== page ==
Bill 171 is intended to speed up the expropriation process by eliminating the right to a hearing of necessity. Under Ontario’s Expropriation Act, an owner who has been served with a Notice of Application to Expropriate Land has the right to request a hearing into whether the proposed expropriation is “fair, sound and reasonably necessary.” The bill provides that the sections of the Expropriations Act which confer the right to a hearing do not apply to an expropriation of land that is at least partly on transit corridor land and is for the purpose of a priority transit project. It is not entirely clear why this is necessary as the Province already has the power under the Expropriations Act to dispense with a hearing of necessity where “it considers it necessary or expedient in the public interest to do so.”
Otherwise the effect of the bill is to authorize the Minister to “bypass” the requirement to expropriate in certain circumstances by authorizing the Minister to remove obstructions from privately owned land or dangers to a priority transit project and to conduct a “preview inspection” if the land is located at least party on a transit corridor or within 30 metres of transit corridor land. The Minister may determine that construction of the priority transit project requires the alteration or removal of a structure, other than a building, road or utility infrastructure (but including part of a building), and whether or not the structure is there in violation of the requirement for a corridor development permit, or a tree, shrub or hedge on or under transit corridor land or land within 30 metres of transit corridor land.
Similarly, the Minister may enter a property to inspect or remove a structure or a tree, shrub or hedge on or under transit corridor land or land within 30 metres of transit corridor land, that in the opinion of the Minister may pose an immediate danger to construction. The bill sets out notice requirements for proposed obstruction or danger removal, although no notice is required before the Minister enters property for the purpose of inspection of a danger to the project. The bill also provides for compensation to the owner in these instances as long as the obstruction or danger was not there in violation of the development permit requirement and the owner does not hinder, obstruct or interfere with an obstruction removal or construction danger inspection and elimination.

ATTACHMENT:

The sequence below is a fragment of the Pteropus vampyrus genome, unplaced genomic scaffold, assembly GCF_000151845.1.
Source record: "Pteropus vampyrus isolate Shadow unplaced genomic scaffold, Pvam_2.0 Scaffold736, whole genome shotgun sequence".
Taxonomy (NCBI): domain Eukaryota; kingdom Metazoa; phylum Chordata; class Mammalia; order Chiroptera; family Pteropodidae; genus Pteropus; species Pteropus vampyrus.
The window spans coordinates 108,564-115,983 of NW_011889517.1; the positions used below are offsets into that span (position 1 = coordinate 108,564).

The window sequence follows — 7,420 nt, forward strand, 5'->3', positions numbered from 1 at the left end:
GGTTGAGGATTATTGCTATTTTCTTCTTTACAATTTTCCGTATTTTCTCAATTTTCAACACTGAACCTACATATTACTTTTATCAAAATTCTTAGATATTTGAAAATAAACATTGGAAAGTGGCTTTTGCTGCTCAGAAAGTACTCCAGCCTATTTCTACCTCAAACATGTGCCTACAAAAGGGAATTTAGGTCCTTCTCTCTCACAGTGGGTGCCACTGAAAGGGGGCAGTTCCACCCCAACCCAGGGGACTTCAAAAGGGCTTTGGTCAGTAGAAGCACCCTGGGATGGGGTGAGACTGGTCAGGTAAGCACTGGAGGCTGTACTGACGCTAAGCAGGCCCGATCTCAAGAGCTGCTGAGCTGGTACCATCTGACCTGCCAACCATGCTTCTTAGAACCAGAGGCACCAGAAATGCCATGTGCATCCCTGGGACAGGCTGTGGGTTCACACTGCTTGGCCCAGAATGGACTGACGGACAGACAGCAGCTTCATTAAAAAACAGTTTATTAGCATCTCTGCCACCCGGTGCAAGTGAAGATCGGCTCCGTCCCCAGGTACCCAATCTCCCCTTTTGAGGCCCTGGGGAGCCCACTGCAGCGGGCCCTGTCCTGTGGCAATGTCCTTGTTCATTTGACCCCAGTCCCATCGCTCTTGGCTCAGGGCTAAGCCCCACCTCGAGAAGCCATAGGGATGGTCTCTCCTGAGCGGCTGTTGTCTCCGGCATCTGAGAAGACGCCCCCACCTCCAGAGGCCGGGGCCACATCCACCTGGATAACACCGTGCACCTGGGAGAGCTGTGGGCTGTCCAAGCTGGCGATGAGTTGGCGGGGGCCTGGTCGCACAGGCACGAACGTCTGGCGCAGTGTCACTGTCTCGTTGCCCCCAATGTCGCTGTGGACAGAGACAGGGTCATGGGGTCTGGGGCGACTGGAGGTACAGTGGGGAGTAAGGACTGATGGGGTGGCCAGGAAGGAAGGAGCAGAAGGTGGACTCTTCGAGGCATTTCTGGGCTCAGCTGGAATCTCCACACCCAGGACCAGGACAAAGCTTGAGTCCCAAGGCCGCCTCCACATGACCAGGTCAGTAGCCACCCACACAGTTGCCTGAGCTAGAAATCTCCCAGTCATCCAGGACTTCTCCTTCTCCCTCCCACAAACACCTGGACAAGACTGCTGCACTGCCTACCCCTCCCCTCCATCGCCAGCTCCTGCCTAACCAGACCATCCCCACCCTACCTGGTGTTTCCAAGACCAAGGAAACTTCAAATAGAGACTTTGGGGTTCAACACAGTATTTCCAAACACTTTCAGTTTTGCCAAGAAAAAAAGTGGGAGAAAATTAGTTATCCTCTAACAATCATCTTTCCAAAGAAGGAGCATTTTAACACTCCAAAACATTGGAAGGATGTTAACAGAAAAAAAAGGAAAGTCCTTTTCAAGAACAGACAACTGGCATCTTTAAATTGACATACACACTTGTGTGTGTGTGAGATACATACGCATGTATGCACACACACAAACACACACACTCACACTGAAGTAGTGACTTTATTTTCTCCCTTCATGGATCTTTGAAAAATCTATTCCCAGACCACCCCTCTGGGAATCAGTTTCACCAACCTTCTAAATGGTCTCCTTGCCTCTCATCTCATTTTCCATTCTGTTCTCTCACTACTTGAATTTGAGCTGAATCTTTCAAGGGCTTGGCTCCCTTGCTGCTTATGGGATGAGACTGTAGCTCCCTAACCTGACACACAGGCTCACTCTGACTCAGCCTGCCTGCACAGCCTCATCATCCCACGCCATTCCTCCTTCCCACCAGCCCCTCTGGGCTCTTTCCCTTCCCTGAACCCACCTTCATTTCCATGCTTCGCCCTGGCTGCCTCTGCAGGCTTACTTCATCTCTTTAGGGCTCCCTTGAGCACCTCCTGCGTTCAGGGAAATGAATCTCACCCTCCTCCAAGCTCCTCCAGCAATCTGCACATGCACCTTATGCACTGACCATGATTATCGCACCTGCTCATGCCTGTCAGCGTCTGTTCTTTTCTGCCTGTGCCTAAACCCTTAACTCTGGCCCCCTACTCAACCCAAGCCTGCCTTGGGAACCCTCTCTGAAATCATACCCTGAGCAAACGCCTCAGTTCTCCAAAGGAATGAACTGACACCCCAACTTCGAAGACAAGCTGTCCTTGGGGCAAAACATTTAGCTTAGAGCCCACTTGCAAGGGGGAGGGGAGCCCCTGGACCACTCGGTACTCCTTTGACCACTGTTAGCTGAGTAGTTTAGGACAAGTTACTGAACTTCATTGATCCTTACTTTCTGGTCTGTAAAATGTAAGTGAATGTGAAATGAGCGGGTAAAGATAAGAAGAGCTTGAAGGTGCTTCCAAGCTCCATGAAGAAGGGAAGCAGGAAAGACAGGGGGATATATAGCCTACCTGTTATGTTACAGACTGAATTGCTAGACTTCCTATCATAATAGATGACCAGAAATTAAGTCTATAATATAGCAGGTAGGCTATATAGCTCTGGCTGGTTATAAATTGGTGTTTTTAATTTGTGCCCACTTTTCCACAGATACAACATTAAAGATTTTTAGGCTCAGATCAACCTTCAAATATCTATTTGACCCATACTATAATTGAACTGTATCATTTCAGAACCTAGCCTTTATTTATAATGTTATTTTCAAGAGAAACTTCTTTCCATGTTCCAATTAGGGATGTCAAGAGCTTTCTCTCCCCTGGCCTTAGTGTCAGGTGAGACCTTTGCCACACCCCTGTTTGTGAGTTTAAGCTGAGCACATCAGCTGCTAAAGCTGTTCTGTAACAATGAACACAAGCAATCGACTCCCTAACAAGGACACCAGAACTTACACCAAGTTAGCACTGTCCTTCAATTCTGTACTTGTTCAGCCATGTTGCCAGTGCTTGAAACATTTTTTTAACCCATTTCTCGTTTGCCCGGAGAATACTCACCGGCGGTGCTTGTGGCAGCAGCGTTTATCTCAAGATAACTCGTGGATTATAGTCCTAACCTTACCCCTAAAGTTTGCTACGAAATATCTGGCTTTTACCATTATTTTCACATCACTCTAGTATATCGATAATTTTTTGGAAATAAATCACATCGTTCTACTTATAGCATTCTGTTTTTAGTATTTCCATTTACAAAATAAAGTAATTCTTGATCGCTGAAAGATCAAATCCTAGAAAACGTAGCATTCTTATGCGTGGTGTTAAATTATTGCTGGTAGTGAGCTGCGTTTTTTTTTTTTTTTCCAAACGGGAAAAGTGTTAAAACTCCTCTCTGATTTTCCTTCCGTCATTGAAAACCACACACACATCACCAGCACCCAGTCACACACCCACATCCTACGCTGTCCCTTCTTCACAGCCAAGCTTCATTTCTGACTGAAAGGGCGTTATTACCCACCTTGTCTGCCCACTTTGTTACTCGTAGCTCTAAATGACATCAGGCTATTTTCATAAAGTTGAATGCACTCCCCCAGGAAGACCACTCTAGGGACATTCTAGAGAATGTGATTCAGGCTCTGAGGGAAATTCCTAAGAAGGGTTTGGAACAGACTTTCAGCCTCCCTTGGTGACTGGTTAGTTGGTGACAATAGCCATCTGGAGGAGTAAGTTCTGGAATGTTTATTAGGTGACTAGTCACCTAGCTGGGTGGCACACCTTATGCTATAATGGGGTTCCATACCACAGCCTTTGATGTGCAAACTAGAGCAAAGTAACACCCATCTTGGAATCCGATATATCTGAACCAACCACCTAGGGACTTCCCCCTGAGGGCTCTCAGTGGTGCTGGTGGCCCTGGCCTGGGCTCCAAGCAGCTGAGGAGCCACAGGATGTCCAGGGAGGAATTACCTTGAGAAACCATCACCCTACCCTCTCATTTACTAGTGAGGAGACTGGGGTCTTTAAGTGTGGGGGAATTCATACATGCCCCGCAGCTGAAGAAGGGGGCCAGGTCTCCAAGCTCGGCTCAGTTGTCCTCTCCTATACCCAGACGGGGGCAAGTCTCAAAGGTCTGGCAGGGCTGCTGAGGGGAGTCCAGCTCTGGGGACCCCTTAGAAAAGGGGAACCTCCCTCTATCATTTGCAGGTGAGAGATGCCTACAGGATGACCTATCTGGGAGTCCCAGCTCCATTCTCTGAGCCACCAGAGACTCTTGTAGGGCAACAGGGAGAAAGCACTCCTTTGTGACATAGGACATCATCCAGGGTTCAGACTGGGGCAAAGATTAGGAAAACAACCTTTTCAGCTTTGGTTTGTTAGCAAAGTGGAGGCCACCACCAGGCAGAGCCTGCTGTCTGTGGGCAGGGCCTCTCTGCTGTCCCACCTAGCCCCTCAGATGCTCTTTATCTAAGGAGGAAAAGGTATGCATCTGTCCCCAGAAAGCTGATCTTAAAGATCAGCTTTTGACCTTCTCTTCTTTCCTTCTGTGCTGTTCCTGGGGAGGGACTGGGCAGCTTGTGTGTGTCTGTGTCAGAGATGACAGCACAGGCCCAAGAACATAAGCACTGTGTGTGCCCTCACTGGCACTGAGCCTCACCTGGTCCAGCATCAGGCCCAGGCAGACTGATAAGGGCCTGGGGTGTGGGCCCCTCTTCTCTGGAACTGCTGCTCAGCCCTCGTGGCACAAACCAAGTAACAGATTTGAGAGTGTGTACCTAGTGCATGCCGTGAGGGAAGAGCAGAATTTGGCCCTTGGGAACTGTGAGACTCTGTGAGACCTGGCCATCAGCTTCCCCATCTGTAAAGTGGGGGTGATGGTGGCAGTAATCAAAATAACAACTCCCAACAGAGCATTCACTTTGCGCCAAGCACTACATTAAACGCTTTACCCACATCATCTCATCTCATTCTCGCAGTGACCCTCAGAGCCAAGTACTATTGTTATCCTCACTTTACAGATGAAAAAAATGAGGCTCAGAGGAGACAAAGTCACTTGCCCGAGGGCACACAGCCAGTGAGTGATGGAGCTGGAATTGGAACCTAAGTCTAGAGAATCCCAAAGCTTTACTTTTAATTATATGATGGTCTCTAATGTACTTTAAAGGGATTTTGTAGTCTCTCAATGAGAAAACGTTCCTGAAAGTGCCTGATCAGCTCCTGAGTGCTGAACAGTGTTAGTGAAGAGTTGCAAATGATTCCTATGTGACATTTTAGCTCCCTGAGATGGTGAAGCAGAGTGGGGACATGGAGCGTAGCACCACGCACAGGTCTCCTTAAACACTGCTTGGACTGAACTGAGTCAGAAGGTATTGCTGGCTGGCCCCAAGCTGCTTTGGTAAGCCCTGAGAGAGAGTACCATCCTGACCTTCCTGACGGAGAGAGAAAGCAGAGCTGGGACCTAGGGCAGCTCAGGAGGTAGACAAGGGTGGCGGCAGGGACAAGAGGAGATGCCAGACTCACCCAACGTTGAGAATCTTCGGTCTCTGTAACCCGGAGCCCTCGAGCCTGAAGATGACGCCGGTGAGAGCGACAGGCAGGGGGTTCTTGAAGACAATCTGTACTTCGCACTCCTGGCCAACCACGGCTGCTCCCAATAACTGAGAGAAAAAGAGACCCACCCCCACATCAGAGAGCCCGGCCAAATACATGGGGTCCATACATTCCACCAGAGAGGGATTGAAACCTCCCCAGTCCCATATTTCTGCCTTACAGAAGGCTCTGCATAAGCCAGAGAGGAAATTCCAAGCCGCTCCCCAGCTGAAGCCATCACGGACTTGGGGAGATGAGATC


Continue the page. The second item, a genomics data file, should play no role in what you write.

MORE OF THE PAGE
The bill also allows the Minister to carry out a “preview inspection” of property (other than a dwelling) for the purpose of carrying out due diligence in planning and constructing a priority transit project, where the property is at least partly either on transit corridor land or within 30 metres of transit corridor land. The preview inspection allows for the conducting of “tests”, without specifying what types of tests are included. Again, the bill provides for notice requirements before a preview inspection is carried out as well as the payment of compensation to the owner for any damages resulting from the work and restoration of the property to its condition prior to the work, again assuming that the owner does not hinder, obstruct or interfere with a preview inspection. Section 83 of the bill provides that no obstruction removal, construction danger inspection and elimination or preview inspection constitutes an expropriation or injurious affection.
The bill sets out a process for determining compensation in relation to obstruction removal, danger inspection and removal and a preview inspection. That said, the bill does not specify the categories of compensation that may be claimed by an owner. While the bill provides that compensation is to include compensation for “any damages resulting from the work,” it is unclear whether such damages would include, for example, the value of the loss of the land while the work is done.
The bill provides for the payment of interest on compensation “at the prescribed rate, if there is a prescribed rate.” In contrast, where land is expropriated, interest on market value and injurious affection compensation is prescribed under the Expropriations Act at the rate of 6%. Where the parties cannot agree on compensation, either the Minister or the owner may apply to the Local Planning Appeal Tribunal to determine compensation. If the amount awarded by the LPAT is less than the amount offered by the Ministry then no interest may be ordered after the date of the offer. Conversely, there is no increase in the prescribed rate of interest if the amount of compensation awarded by LPAT exceeds the amount offered by the Ministry. The bill also allows LPAT to refuse to award interest or reduce the interest rate where it is of the opinion that any delay in determining the compensation is attributable in whole or in part to the person claiming compensation. Interestingly, unlike the Expropriations Act, the bill does not provide for an increase in the interest rate where LPAT is of the opinion that the Minister is responsible for delay in determining the compensation.
Unlike the Expropriations Act, this bill is silent on the issue of costs. Under the Expropriations Act, the reasonable legal, appraisal and other consulting costs of an owner who has been expropriated shall be reimbursed by an expropriating authority provided that a certain threshold of compensation is awarded. Under this bill, owners who are the subject of obstruction or danger inspection and elimination orders, or preview inspections, have no such automatic right of recovery of costs and it is uncertain whether the reimbursement of costs can be included as part of the claim for compensation.